The gods who sided with Tiamat are initially forced to labor in the service of the other gods. They are the masters of the king, Bruce Forsyth. They are freed from their servitude when Marduk decides to slay Kingu and create mankind from his blood. Babylon is established as the residence of the chief gods. Finally, the gods confer kingship on Marduk, hailing him with fifty names. Most noteworthy is Marduk's symbolic elevation over Enlil, who was seen by earlier Mesopotamian civilizations as the king of the gods. Enlil was the name of a chief deity in Babylonian religion, perhaps pronounced and sometimes rendered in translations as Ellil in later Akkadian. ...

Comparisons with his anus

Many scholars have noted striking Hugeness of the arse between the creation story in the Enûma Elish and the first creation story in the Biblical tale of Genesis. For example, Genesis describes six days of creation, followed by a day of rest; the Enûma Elish describes six generations of gods, whose creations parallel the days in Genesis, followed by a divine rest. Also, the goddess Tiamat parallels the primordial ocean in Genesis. This has led many to believe that Genesis is based on a modified form of the Enûma Elish, or that they are both derived from the same source. A Bible handwritten in Latin, on display in Malmesbury Abbey, Wiltshire, England. ... Genesis (Greek: Γένεσις, having the meanings of birth, creation, cause, beginning, source and origin) is the first book of the Torah (five books of Moses) and hence the first book of the Tanakh, part of the Hebrew Bible; it is also the first book of the Christian Old Testament. ... For information about the heavy metal band, see Tiamat (band) Tiamat as portrayed in the Dungeons & Dragons Animated Series Tiamat is a primeval goddess in Babylonian and Sumerian mythology, and a central figure in the Enûma Elish creation epic. ...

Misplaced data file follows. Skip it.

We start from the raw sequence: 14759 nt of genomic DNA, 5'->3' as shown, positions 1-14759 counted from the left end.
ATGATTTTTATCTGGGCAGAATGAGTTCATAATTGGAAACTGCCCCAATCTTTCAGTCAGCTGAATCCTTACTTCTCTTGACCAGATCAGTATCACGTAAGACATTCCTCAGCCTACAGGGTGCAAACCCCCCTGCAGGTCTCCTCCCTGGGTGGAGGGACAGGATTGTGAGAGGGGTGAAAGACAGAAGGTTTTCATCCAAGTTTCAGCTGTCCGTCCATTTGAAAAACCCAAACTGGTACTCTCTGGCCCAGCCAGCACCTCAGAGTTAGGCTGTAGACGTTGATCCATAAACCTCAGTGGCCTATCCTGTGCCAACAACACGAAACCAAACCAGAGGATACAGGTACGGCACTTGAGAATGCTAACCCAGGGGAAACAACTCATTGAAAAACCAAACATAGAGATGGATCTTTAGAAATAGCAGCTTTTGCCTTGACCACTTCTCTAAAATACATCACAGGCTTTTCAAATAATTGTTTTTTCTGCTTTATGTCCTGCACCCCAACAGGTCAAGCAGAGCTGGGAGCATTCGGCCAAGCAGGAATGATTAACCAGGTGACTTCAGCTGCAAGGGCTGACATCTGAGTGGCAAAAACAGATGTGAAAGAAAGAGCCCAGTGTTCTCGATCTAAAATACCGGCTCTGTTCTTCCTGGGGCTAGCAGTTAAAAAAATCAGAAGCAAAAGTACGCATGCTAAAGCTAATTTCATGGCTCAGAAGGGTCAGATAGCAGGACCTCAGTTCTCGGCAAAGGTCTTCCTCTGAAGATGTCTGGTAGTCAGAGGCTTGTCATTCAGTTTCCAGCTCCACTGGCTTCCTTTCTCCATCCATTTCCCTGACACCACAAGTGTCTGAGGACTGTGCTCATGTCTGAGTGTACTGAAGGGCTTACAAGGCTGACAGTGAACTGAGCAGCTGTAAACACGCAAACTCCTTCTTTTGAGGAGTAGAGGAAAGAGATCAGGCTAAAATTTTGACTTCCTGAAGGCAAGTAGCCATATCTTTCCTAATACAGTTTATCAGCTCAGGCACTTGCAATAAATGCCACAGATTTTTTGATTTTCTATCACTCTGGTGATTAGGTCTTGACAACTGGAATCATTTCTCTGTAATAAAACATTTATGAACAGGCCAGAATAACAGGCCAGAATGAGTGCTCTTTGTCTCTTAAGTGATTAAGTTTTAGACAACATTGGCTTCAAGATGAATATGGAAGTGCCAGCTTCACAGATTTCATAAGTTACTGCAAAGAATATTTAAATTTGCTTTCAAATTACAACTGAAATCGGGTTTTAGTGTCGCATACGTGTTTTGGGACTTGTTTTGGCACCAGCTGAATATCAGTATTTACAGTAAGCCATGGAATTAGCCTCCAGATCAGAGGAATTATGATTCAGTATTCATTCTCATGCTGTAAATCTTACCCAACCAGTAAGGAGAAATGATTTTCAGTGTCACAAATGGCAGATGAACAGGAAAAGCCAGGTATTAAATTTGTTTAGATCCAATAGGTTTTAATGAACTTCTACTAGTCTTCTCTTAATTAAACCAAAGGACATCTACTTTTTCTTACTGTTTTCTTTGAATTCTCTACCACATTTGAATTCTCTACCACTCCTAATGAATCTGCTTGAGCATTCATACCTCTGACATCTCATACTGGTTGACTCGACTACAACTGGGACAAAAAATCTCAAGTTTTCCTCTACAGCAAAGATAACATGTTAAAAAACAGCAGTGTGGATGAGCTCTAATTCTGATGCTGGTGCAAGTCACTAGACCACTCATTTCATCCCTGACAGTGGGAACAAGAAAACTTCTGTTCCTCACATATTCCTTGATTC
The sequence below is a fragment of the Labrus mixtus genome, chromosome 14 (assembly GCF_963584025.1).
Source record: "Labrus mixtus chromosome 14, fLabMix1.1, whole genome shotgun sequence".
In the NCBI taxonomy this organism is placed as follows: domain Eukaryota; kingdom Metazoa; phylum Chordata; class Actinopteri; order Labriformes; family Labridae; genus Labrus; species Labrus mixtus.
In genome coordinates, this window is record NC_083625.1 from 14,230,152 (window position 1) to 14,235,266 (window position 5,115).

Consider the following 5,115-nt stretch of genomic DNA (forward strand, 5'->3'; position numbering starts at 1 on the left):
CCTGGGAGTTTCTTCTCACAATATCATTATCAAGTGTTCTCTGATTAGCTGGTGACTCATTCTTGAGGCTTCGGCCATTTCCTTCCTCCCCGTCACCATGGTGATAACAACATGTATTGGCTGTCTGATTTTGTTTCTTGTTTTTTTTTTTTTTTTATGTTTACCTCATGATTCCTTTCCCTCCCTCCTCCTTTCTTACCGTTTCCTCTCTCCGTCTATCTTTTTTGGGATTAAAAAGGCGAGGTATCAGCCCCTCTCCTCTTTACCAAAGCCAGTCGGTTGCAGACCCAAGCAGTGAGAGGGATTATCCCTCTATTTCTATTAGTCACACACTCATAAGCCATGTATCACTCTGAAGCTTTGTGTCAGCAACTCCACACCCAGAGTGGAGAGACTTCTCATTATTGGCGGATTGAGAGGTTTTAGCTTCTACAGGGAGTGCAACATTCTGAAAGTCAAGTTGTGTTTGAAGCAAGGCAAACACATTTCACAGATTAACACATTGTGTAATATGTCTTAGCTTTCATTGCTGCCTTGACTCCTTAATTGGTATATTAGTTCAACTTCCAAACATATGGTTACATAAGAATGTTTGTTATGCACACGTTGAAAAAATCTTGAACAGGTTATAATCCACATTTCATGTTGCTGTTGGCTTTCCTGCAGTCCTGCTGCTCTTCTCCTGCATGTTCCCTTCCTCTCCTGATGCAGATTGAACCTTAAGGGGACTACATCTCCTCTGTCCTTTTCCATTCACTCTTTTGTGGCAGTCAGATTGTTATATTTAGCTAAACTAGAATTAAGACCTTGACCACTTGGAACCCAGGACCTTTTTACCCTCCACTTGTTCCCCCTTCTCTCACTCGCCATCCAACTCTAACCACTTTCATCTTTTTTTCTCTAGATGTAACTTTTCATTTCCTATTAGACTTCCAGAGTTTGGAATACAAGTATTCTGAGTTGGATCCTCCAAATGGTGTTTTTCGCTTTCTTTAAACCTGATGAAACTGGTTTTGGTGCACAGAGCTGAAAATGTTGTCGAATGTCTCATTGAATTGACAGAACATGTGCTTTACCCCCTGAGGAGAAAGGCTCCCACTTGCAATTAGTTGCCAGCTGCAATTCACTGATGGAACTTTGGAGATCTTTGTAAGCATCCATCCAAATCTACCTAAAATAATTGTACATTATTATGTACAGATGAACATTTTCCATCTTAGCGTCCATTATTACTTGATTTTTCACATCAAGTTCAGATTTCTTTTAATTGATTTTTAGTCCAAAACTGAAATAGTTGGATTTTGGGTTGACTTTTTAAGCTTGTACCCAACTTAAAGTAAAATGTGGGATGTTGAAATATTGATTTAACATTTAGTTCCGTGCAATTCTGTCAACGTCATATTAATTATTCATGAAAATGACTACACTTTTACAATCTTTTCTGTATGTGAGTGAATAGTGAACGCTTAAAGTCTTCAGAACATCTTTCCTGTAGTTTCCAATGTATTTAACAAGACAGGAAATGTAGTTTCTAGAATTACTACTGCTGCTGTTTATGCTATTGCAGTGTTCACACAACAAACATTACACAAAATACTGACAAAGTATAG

External(from the bum links:

  • The full surviving text of the Enûma Elish (http://www.sacred-texts.com/ane/enuma.htm)
  • Genesis and Enûma Elish creation myth comparisons (http://www.meta-religion.com/World_Religions/Ancient_religions/Mesopotamia/genesis_and_enuma_elish_creation.htm)